Dr. Louis Levitt (left) Orthopedic surgeon
Most orthopedic surgeons continue to do their joint replacements in the hospital, though many are shortening length of stay to one day or even 23 hours in preparation for performing the procedures on an outpatient basis.
without major complications compared with those billed for complicated cases, according to CMS data. “That means nationally there’s a big pool of cases that could move out of the hospital,” Fontana said. “But there’s no certainty of that.”
The pace of change, however, will depend on how much the CMS decides to pay for outpatient joint replacements, ECG’s Kehayes said. The rate set by the agency will signal how much it wants to shift cases to outpatient settings. “If they don’t price it high enough, it won’t matter,” she said.
The CMS’ proposed inpatient rate for uncomplicated total knee cases for the 2018 coverage year is $12,381, while the proposed outpatient rate is $9,913.
Moving more of these procedures to outpatient settings would pose a major threat to hospital finances, since total joint replacements are one of the largest and most profitable service lines at many hospitals, according to hospital administrators and outside analysts.
In 2015, the latest year for which data are available, more than 658,000 Medicare beneficiaries received a total hip or knee replacement. Meanwhile, in 2014, those two procedures cost the government more than $7 billion for the hospitalizations alone—over $50,000 per case.
The American Hospital Association, which opposed paying for outpatient joint replacements in the past, hasn’t decided how to respond to the current proposal.
“We’re still in the early stages of talking to our members,” said Joanna Hiatt Kim, the AHA’s vice president for payment policy. She noted continuing concerns due to the prevalence of chronic conditions and limitations on daily living activities among seniors, as well as the challenge of managing pain.
In its July rule, the CMS recognized that only a select group of total joint patients could potentially be operated on in an outpatient setting. On total knee arthroplasty, the CMS wrote that “we expect providers to carefully develop evidence-based patient selection criteria to identify patients who are appropriate candidates.”
On total and partial hip replacement, the CMS wrote that “patients with relatively low anesthesia risk and without significant comorbidities who have family members at home who can assist them may likely be good candidates” for an outpatient procedure.
If and when the CMS approves payment for outpatient joint replacement, hospitals participating in Medicare’s mandatory and voluntary bundled-payment pilot programs for inpatient total joint replacements have another big financial concern. They wonder whether the CMS will adequately adjust those bundled payments to reflect that their inpatient surgery units will be left with sicker, higher-cost patients while healthier patients shift to outpatient settings that aren’t part of the bundled-payment program.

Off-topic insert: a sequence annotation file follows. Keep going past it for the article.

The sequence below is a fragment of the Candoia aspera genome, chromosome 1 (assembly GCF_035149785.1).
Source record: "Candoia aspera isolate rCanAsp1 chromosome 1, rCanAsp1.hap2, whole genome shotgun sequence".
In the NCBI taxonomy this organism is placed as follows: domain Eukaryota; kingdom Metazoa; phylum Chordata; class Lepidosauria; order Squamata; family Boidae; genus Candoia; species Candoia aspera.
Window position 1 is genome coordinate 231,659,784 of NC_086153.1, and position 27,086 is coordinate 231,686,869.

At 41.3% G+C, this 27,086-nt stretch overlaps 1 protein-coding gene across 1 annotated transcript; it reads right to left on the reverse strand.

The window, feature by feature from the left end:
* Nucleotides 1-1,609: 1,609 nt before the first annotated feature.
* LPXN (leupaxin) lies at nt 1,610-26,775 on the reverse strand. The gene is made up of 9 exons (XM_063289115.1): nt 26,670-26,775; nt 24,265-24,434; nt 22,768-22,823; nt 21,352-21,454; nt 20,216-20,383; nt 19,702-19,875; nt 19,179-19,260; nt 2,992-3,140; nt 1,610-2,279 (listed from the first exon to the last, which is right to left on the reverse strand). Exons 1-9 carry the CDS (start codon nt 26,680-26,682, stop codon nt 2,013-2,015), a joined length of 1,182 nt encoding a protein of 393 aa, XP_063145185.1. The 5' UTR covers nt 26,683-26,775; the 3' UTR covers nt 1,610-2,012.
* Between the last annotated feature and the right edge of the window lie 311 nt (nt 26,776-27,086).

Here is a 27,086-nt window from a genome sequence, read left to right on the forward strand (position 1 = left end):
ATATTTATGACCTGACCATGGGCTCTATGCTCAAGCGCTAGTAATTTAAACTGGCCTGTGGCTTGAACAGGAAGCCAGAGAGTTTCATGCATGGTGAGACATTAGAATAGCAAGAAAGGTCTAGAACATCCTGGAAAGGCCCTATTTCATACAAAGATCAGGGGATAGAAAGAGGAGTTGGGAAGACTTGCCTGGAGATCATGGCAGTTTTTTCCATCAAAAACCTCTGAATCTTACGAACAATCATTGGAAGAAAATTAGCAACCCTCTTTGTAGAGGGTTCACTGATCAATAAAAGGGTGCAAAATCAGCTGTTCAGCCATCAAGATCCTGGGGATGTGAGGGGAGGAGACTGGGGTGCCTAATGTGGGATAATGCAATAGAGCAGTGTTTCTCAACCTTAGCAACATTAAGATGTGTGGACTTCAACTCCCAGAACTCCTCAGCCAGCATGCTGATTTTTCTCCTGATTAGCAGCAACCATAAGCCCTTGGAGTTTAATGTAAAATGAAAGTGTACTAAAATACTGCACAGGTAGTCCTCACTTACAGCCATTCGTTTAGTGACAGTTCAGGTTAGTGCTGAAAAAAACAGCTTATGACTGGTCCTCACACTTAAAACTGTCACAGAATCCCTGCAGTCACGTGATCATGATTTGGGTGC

That’s an issue for the nearly 800 hospitals in 67 markets around the country participating in the Center for Medicare and Medicaid Innovation’s mandatory Comprehensive Care for Joint Replacement program for total knees and hips, which started in April 2016. They now are receiving payments for the first six months of the program if they met cost-saving and quality targets. The CMS declined to disclose any results.
Hundreds more hospitals around the country are participating in the innovation center’s voluntary Bundled Payments for Care Improvement pilot for total knees and hips.
“You’d be moving the easiest cases out of inpatient, and then your average expenses will look a lot higher,” the AHA’s Kim said. “CMS needs to take action to make sure hospitals aren’t penalized. We’re troubled they didn’t saying anything about that.” The CMS declined a request for an interview. Most orthopedic surgeons continue to do their joint replacements in the hospital, though many are shortening length of stay to one day or even 23 hours in preparation for performing the procedures on an outpatient basis. Still, those surgeries are being billed at hospital inpatient rates, rather than significantly lower ambulatory surgery rates. So payers aren’t reaping the full savings.
The shift is driven by patients’ and payers’ desire to reduce costs, increase convenience and satisfaction, and lower the risk of hospital-acquired infections.
Surgeons say doing joint replacements on an outpatient basis cuts costs by as much as half, although reimbursement is also lower. Randy Gross, administrator of the Massachusetts Avenue Surgery Center in Bethesda, said insurers have told him they’re paying his center 40% to 50% less for total joint replacements than they’re paying for inpatient procedures.
John Vassos, 55, of Potomac, Md., had his right hip replaced at the physician-owned Massachusetts Avenue center last December. He was pleasantly surprised when his surgeon, Dr. Gautam Siram, first told him ambulatory surgery was an option. His primary-care physician, however, was uncomfortable with the idea. “I don’t like staying in the hospital,” said Vassos, 55, who said he hates catheters and worried about the risk of hospital-acquired infections.
After the operation, he was walking without crutches within a few days. He now does 5-mile runs and plays tennis without pain. He’s even looking forward to having his left hip replaced soon by Siram. “I can’t even tell you how easy it was,” said Vassos, who runs his own company selling office equipment. “I really enjoyed the experience.”